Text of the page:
Government tackles infant mortality

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The Republic of Congo’s government has launched a nationwide weeklong campaign of action aimed at tackling the country’s high rates of infant, juvenile and maternal mortality.

“I seize this opportunity to fight maternal and infant mortality, my primary concern,” Health and Social Affairs Minister Emilienne Raoul said at the launch of the campaign in the town of Ouesso, some 800 km north of the capital, Brazzzaville.

According to a 2005 demographic and health survey, 781 of every 100,000 births resulted in the death of the mother. The same survey showed the infant and juvenile mortality rates to be 75 and 117 per thousand respectively. The survey also showed that there had been no improvement in these indicators since 1990.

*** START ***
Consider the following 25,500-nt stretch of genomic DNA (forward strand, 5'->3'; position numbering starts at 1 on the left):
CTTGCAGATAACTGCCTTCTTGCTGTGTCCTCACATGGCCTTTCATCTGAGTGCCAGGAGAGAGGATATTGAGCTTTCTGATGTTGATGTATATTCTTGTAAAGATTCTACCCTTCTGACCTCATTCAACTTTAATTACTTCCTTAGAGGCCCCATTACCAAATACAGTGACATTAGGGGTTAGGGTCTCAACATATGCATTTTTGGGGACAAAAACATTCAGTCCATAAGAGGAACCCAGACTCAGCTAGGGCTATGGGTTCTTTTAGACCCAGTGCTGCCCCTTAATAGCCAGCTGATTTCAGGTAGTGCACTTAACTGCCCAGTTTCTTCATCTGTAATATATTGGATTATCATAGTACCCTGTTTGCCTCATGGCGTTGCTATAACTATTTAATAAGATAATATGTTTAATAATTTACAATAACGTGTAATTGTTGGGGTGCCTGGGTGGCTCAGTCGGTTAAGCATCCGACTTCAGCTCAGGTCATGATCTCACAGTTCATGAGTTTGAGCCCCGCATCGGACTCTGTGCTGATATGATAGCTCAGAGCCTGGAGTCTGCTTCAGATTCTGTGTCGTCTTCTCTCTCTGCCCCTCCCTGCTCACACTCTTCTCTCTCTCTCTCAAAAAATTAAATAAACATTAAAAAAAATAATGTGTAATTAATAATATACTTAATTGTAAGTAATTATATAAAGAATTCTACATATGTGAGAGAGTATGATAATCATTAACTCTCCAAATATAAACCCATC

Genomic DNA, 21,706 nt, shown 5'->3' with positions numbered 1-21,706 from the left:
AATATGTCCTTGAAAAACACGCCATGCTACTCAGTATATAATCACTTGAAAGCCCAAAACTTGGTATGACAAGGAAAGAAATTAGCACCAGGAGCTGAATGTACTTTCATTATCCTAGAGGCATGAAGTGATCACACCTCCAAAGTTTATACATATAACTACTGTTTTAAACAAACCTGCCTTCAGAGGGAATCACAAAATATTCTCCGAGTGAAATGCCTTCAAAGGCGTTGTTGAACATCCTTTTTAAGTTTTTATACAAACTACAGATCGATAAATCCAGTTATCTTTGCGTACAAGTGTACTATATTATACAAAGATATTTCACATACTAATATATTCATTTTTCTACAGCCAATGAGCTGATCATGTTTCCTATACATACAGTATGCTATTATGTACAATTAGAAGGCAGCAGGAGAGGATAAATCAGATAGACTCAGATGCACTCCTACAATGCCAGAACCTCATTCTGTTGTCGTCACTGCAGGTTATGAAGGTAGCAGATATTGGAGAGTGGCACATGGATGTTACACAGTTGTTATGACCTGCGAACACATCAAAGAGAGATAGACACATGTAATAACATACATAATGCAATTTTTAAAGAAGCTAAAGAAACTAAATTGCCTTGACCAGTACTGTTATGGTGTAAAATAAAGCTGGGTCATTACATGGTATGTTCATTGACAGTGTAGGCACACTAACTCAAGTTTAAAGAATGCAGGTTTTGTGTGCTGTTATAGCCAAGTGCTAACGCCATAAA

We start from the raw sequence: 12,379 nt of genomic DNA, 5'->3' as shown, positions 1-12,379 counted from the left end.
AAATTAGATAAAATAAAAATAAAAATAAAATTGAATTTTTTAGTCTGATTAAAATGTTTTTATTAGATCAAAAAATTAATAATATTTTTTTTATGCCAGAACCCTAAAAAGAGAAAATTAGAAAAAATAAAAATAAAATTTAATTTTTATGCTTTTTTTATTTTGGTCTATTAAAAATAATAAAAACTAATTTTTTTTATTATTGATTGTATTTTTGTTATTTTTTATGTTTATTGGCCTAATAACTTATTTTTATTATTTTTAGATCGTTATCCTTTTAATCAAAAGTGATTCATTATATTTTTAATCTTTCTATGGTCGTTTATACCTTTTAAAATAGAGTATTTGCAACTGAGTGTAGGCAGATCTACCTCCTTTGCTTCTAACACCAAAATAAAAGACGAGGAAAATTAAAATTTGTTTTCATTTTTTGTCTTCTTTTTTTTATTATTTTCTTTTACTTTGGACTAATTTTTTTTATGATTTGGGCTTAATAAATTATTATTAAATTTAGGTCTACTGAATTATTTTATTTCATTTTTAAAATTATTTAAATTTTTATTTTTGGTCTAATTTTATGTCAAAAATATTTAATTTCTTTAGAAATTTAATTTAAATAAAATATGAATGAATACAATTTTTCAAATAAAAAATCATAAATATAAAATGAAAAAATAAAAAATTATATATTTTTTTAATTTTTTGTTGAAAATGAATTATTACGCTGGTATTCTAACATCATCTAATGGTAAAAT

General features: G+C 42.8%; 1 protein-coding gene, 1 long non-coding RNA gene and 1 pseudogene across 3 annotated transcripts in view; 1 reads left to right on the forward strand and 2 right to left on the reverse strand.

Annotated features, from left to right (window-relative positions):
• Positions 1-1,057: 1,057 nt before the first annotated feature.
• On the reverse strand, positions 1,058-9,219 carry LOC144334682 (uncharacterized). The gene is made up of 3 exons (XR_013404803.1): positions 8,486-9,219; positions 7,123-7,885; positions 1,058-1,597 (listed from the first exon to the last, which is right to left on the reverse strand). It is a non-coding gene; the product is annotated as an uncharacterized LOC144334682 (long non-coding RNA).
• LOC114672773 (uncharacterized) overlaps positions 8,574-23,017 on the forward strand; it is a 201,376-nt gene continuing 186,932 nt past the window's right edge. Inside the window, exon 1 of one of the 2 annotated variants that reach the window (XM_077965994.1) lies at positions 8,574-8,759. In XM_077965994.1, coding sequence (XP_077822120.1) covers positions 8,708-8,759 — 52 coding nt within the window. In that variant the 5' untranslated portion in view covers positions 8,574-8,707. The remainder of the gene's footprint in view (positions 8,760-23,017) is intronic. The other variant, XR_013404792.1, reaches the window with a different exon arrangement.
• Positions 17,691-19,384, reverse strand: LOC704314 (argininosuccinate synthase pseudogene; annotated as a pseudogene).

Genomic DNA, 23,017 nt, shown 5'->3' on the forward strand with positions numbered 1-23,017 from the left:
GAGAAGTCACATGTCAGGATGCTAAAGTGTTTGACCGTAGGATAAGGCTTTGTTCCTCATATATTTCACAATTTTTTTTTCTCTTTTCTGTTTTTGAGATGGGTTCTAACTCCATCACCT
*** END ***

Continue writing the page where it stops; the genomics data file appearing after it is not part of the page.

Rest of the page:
Across the country during the week of action, impregnated bed nets are to be distributed, while children are to be treated for parasites, given vitamin A supplements and pregnant mothers given birth kits.

The government used the occasion of the week of action to give birth certificates to 2,012 as yet unregistered children in indigenous communities.

“Our children have this right because they are citizens just like the Bantu,” said Paul Ngama, head of one such family.

Indigenous communities, sometimes referred to as Pygmies, account for about 10 percent of Congo’s three million inhabitants.


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